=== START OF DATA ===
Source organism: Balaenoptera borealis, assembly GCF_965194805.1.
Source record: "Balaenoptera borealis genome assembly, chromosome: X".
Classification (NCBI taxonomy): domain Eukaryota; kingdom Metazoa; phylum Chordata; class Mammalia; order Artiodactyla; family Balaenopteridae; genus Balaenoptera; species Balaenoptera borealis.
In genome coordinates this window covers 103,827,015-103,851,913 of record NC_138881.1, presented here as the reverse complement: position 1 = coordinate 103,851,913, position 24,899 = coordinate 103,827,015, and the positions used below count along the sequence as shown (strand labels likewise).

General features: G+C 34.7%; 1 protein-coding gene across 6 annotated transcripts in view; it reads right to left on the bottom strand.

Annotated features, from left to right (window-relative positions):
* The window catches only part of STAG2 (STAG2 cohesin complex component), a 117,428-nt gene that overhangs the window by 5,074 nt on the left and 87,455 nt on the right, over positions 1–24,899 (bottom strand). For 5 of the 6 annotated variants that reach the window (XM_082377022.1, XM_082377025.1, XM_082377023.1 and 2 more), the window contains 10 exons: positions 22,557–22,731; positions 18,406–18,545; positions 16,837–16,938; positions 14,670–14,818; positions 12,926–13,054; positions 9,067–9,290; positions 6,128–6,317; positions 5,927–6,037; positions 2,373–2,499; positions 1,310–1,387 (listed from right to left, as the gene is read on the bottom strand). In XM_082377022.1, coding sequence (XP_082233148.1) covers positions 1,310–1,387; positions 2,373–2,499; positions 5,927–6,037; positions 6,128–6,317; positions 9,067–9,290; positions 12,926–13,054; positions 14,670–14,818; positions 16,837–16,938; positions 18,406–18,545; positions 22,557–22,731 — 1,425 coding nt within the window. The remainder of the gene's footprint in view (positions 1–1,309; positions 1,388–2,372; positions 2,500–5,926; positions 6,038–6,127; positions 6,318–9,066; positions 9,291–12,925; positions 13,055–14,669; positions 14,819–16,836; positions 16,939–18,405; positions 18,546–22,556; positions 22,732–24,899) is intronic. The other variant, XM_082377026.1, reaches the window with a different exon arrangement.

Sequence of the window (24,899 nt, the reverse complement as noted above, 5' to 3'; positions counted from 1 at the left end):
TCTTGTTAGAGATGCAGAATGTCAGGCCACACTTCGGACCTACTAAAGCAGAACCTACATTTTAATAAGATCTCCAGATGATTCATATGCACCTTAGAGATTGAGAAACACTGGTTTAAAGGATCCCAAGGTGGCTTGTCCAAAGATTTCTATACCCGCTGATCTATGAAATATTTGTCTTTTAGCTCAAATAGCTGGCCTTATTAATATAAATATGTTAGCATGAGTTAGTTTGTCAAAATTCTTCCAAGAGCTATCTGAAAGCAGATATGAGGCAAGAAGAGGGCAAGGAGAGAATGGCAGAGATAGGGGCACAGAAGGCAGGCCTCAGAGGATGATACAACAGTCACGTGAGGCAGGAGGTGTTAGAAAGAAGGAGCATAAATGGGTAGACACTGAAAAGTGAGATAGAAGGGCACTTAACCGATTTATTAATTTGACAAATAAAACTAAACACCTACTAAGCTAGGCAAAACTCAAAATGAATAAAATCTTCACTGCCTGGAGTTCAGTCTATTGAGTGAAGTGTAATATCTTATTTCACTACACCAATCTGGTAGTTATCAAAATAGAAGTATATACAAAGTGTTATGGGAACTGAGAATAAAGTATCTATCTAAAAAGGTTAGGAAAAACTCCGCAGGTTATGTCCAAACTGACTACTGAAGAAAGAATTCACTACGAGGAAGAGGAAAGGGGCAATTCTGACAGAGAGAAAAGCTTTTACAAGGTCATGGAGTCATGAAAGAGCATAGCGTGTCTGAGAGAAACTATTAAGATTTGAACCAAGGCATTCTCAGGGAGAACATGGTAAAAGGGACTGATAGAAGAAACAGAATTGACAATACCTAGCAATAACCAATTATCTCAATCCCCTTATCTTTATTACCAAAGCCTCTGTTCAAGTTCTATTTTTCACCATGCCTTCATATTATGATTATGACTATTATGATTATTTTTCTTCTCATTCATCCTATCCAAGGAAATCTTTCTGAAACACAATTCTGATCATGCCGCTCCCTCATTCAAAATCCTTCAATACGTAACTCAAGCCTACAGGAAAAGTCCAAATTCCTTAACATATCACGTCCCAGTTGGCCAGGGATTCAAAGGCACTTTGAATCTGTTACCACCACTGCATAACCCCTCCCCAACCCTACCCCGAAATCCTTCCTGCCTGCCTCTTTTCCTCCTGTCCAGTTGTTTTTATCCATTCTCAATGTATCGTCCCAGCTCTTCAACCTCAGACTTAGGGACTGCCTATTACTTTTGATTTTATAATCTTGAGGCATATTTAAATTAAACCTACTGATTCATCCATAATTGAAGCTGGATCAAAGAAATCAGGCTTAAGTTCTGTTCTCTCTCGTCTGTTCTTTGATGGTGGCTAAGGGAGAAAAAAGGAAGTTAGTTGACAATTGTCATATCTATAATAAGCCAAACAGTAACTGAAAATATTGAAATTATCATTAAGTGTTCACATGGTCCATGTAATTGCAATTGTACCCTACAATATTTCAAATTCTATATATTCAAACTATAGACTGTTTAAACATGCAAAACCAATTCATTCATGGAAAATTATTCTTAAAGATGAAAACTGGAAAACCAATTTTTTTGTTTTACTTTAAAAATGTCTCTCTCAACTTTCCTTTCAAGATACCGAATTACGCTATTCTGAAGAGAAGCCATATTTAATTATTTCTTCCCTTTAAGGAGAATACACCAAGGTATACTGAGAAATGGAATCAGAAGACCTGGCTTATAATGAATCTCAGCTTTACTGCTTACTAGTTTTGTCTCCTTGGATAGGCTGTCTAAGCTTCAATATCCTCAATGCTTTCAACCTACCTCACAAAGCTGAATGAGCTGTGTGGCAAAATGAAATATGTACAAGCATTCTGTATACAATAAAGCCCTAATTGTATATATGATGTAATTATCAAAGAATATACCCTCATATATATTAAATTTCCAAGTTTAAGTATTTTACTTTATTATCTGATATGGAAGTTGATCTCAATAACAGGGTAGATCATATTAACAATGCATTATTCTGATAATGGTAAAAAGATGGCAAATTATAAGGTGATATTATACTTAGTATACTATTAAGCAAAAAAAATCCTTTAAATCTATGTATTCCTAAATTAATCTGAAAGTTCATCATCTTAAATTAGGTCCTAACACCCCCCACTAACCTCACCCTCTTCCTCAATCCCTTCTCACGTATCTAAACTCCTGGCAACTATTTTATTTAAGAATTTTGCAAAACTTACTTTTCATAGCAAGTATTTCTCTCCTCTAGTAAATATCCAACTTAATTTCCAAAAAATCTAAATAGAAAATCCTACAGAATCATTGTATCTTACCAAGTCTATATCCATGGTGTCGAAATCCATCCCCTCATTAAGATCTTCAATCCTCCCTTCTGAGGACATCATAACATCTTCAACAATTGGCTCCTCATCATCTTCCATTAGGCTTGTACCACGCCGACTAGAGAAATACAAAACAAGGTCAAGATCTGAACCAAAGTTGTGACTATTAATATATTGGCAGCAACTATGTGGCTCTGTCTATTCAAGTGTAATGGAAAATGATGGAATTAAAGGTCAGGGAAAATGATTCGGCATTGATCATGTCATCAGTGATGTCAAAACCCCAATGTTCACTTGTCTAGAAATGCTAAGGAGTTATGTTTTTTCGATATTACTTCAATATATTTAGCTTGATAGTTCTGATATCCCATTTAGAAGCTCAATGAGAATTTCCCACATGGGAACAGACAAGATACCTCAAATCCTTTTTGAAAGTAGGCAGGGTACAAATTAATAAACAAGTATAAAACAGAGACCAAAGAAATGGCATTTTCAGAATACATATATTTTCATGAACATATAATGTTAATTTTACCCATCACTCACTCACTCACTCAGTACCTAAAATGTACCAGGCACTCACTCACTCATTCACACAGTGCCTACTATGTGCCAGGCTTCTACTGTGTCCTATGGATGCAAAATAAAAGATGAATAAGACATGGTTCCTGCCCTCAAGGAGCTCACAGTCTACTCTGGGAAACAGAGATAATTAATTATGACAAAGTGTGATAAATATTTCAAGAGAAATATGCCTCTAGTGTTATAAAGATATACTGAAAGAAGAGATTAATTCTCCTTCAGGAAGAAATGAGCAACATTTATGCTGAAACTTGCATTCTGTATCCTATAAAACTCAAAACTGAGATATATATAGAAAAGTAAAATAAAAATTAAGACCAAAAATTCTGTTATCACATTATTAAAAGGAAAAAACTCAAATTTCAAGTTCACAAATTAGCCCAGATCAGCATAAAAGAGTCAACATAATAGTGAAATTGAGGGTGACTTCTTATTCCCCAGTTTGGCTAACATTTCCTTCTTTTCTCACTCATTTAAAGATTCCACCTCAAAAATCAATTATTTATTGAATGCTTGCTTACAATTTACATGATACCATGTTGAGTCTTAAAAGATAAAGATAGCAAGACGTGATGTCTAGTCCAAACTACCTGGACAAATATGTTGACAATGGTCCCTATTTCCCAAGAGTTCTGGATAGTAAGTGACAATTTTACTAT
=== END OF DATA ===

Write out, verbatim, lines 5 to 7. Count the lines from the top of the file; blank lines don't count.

General features: G+C 34.7%; 1 protein-coding gene across 6 annotated transcripts in view; it reads right to left on the bottom strand.

Annotated features, from left to right (window-relative positions):
* The window catches only part of STAG2 (STAG2 cohesin complex component), a 117,428-nt gene that overhangs the window by 5,074 nt on the left and 87,455 nt on the right, over positions 1–24,899 (bottom strand). For 5 of the 6 annotated variants that reach the window (XM_082377022.1, XM_082377025.1, XM_082377023.1 and 2 more), the window contains 10 exons: positions 22,557–22,731; positions 18,406–18,545; positions 16,837–16,938; positions 14,670–14,818; positions 12,926–13,054; positions 9,067–9,290; positions 6,128–6,317; positions 5,927–6,037; positions 2,373–2,499; positions 1,310–1,387 (listed from right to left, as the gene is read on the bottom strand). In XM_082377022.1, coding sequence (XP_082233148.1) covers positions 1,310–1,387; positions 2,373–2,499; positions 5,927–6,037; positions 6,128–6,317; positions 9,067–9,290; positions 12,926–13,054; positions 14,670–14,818; positions 16,837–16,938; positions 18,406–18,545; positions 22,557–22,731 — 1,425 coding nt within the window. The remainder of the gene's footprint in view (positions 1–1,309; positions 1,388–2,372; positions 2,500–5,926; positions 6,038–6,127; positions 6,318–9,066; positions 9,291–12,925; positions 13,055–14,669; positions 14,819–16,836; positions 16,939–18,405; positions 18,546–22,556; positions 22,732–24,899) is intronic. The other variant, XM_082377026.1, reaches the window with a different exon arrangement.